Symbolism In The Wars By Timothy Findley

1761 Words8 Pages
“Never that which is shall die.” This quote appears in the beginning of The Wars quoted by Euripes. This phrase means that once something exists, it never really dies. In the novel by Timothy Findley, the quote strongly relates to the main character Robert. As the story continues on, Robert starts off with innocence and despite all the terrible things he does throughout the book, his innocence and kindness never really dies, it will always be present. In Timothy Findley’s novel, The Wars, he uses symbolism and character development to suggest; that despite how hard one may try to change themselves, they will never be happy, they should only be content to stay as themselves and not try to be like others. Initially, Robert Ross is a great protector of innocence. As the story progresses, he tries hard to become a war hero in order to gain redemption but fails in the process. By the end, Robert…show more content…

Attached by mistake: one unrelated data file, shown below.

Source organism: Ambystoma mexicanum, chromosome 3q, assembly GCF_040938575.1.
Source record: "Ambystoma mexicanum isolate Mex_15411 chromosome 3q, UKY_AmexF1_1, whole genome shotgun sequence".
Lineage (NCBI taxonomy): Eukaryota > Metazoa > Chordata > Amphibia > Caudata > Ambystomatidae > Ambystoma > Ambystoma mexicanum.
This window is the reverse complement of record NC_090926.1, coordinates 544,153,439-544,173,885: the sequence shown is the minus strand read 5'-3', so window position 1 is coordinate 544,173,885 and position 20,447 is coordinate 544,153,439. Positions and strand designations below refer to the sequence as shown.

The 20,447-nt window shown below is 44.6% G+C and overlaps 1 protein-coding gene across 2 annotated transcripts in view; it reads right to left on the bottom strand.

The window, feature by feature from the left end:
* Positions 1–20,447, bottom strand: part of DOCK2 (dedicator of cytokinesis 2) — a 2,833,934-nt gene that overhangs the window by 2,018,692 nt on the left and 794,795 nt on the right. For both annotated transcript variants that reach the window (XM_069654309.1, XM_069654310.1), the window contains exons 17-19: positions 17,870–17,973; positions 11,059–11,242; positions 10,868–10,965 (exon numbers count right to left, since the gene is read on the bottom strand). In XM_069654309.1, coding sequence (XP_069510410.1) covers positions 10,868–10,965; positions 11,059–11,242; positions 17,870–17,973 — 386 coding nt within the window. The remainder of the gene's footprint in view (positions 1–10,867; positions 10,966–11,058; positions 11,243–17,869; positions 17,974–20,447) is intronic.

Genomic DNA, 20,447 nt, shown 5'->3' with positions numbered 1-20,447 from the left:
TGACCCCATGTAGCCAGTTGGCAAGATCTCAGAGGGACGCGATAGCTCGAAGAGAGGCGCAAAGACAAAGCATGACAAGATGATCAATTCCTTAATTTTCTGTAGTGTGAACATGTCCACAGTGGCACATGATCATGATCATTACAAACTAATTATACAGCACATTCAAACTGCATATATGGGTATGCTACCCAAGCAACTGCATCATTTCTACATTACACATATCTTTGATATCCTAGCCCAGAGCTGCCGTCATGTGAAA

In the beginning of the novel, Robert Ross starts off as a really noble protector of innocence. “He’s old enough to go to war, he hasn’t gone.” Findley states this is his novel, as to have the readers understand Robert’s nature from the start. Robert does want to be part of the war; he does not believe in war and does not have an interest in taking the lives of others. Here, Robert’s identity is of innocence and kindness, as his character is nothing but loving and caring. Robert Ross has an older sister named Rowena;
Open Document